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Series production of NuEntry latch technology under way Kiekert says
<p><strong>Series production of NuEntry latch technology under way, Kiekert says.</strong></p>

Kiekert Proposes ‘Smart Doors’ to Eliminate Dings

The supplier&rsquo;s latest iteration of the e-release latch is a first step toward autonomy. NuEntry-Latch eliminates the need for exterior door handles, which reduces weight and locking system complexity.

The list of parts and components automakers and their supply chain must rethink in preparation for autonomous cars seemingly grows by the day and now there’s another: doors that open and close automatically with an eye on obstacles.

Rarely seen by drivers but a critical safety and security technology, as well as more recently a comfort and convenience item, door latches must evolve to allow access to a driverless car when it shows up at a person’s doorstep for a ride or to drop off a package.

The change soon to be ushered in by autonomy will be historic. Electronic-release latches, for example, have been on the market for a number of years, perhaps most notably in the Chevrolet Corvette sports coupe. The challenge of the future will be safely and cost-effectively executing the same concept for a mass-market product such as driverless cars.

Kiekert’s latest iteration of the e-release latch is a first step toward autonomy. NuEntry-Latch eliminates the need for exterior door handles, which reduces weight and locking system complexity. The e-release system also opens up new options in exterior design and includes a redundant mechanical system for backup, even when the power is out.

Series production of NuEntry began this year.

“As a volume product, it could provide a lot of advantages in mass, because you’re getting rid of parts you do not need,” says Mike Hietbrink, general manager and global sales director-Kiekert USA.

Latch systems also must be able to do some thinking on their own in certain circumstances, such as a crowded parking lot, where today’s drivers already make the mistake of swinging the door open too far and banging into an adjacent car. There also is the scenario today where a driver may be wrestling something out of the rear seat, such as a package or a child from their car seat, and accidentally bumps their door into a neighboring vehicle.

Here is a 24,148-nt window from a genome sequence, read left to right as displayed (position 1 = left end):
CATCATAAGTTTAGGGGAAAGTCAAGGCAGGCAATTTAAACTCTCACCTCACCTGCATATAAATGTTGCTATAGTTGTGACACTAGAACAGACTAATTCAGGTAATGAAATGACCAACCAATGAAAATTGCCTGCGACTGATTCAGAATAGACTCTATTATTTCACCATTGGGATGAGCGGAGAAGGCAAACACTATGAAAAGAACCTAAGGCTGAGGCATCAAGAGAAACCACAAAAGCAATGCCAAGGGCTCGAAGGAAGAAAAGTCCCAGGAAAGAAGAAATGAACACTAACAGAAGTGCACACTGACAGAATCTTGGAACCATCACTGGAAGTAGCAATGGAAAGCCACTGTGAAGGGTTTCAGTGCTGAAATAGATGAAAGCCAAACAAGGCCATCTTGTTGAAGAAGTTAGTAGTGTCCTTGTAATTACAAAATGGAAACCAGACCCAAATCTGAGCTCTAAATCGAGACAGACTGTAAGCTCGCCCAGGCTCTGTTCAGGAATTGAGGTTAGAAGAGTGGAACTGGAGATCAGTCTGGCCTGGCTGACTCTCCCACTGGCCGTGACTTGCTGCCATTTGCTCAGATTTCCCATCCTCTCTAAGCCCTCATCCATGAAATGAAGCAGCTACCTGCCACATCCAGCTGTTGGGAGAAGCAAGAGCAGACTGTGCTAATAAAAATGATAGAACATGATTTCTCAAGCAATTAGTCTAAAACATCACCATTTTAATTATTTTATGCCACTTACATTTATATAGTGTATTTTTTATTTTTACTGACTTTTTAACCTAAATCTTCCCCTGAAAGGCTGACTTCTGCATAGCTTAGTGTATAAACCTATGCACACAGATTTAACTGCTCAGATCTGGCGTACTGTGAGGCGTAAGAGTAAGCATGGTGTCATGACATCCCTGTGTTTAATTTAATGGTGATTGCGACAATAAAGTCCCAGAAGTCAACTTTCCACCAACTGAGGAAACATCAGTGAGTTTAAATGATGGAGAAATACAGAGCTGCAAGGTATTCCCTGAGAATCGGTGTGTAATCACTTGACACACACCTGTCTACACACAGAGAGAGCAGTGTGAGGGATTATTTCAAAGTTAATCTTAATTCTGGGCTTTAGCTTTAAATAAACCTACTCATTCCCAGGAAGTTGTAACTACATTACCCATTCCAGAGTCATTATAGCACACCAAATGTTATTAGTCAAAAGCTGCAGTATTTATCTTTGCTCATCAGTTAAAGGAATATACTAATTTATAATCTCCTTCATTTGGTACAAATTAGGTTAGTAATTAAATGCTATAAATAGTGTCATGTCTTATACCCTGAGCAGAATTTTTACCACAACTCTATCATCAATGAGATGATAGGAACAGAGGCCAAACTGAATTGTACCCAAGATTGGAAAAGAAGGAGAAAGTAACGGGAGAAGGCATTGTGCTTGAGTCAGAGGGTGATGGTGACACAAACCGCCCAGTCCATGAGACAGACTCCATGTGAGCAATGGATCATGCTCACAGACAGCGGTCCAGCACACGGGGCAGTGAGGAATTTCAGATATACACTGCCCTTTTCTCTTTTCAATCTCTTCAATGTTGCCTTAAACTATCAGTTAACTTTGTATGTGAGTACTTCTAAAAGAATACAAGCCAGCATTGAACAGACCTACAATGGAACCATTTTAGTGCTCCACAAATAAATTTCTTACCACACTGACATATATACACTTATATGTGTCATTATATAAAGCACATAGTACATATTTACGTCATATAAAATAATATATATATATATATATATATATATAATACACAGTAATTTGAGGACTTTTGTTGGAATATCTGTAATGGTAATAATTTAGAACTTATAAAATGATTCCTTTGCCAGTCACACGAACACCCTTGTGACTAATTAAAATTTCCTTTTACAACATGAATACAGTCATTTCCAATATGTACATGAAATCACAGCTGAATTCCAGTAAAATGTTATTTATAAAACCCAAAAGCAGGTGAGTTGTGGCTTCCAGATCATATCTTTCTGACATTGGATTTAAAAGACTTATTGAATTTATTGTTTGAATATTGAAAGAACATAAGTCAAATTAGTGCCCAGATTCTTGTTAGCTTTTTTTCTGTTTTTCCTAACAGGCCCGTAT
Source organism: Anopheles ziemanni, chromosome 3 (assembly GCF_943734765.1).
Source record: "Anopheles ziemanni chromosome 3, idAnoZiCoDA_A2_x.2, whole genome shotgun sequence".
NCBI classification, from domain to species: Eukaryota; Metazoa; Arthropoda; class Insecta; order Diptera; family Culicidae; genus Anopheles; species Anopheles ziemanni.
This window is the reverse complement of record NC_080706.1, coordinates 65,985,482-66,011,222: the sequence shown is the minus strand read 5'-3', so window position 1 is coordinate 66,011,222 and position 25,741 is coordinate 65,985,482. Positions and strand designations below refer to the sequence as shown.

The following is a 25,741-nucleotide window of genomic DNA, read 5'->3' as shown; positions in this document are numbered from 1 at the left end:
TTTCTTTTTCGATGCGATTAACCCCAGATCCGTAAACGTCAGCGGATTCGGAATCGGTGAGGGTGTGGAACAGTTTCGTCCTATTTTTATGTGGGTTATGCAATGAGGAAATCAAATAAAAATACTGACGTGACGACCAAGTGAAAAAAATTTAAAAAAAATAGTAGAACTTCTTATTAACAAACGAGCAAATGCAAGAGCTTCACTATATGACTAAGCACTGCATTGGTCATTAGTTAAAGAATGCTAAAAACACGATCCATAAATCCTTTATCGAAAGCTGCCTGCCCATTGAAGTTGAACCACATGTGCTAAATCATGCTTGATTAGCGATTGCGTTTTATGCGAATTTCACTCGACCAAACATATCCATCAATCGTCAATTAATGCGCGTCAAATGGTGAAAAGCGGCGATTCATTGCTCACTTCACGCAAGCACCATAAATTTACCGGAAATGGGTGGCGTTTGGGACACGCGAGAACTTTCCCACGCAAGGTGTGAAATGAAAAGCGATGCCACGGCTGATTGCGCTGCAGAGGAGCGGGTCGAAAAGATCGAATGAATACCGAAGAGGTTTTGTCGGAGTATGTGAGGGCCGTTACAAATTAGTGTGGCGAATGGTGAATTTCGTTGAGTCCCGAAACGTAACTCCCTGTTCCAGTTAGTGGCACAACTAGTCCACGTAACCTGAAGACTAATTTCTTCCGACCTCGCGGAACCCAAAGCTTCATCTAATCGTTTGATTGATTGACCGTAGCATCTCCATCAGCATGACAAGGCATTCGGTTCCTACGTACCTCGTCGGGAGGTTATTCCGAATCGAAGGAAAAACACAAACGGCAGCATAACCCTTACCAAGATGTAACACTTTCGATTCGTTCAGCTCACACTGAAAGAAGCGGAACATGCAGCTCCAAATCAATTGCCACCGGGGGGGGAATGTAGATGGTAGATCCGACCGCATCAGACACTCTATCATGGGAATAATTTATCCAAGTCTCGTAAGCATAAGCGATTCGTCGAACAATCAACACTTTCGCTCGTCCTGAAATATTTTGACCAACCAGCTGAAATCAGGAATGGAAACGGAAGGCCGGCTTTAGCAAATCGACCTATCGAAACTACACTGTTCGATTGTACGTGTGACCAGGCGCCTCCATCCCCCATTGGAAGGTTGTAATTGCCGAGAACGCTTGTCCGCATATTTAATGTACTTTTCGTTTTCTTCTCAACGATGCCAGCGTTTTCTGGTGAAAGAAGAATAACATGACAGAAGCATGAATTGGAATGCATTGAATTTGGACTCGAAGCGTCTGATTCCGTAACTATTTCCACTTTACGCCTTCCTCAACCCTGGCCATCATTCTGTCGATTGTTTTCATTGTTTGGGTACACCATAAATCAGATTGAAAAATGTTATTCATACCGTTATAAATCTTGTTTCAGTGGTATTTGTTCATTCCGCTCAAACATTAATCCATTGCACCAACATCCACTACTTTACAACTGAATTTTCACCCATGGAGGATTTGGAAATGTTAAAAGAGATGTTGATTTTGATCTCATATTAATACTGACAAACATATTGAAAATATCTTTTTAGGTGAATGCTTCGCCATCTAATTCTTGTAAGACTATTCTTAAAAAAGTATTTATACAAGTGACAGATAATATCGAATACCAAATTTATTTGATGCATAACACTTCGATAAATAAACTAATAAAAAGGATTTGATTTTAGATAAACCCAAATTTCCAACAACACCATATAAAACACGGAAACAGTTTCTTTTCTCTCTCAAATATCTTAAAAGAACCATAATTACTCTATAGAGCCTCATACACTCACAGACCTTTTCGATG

i-Protect makes history of costly door dings.

Doors of autonomous cars additionally must sense approaching objects, such as another car, a pedestrian or cyclist.

Latch systems of the future must be lighter to save weight for fuel economy, which means moving to electrical rather than mechanical actuation as some luxury cars have recently, but still lock and unlock with absolute reliability and sound pleasant to the ear while doing so.

Kiekert’s i-Protect prototype automatically detects dynamic objects and electromechanically applies a brake to the door opening, if required, with accuracy down to 0.39 ins. (1 cm). Costly scratches and door dings will be a thing of the past, Kiekert says, and the environment around the car will be much safer.

The range of braking for the door is infinite, too, so it could stop at any point if it detects a stationary or moving object.

“And if you have kids of an age where they can open the door on their own, there’s another instance where i-Protect may save them from dinging another car,” says Hector Verde, director-product development of the Americas at Kiekert.

i-Move future of door opening, closing technology.

Using i-Protect as a baseline, automakers could add on modules to create i-Move, which Kiekert characterizes as an intelligent movement system for comfortable, automatic opening and closing of the door with the press of a button.

“A lot of (OEMs) are interested,” Hietbrink says.

Heiligenhaus, Germany-based supplier Kiekert, the global leader in automotive side-door latches, has been conducting R&D around latch and locking systems of the future for autonomous vehicles, as well as electric vehicles, hydrogen-fuel-cell vehicles and traditional cars and trucks.

The approaching sea change is nothing new, Hietbrink says. The latch industry in two short decades has witnessed the advent of 1-piece integrated locks and actuators; stricter safety regulations around corrosion; and heightened automaker durability requirements.

“It’s been an ever-changing arena,” Hietbrink says.

The 160-year-old Kiekert is not without competitors in the latch industry, and the business opportunities presented to it by autonomous cars likely will bring about new rivals. But with more than 2,000 latch patents, a 450-person strong engineering unit, a presence in every major market and sales to every major OEM, Kiekert is uniquely positioned and highly focused, Hietbrink says.

“We do latches,” he says. “We spend our time developing the latest technology in that realm. If we were not on the cutting edge technically, we would be in trouble.”

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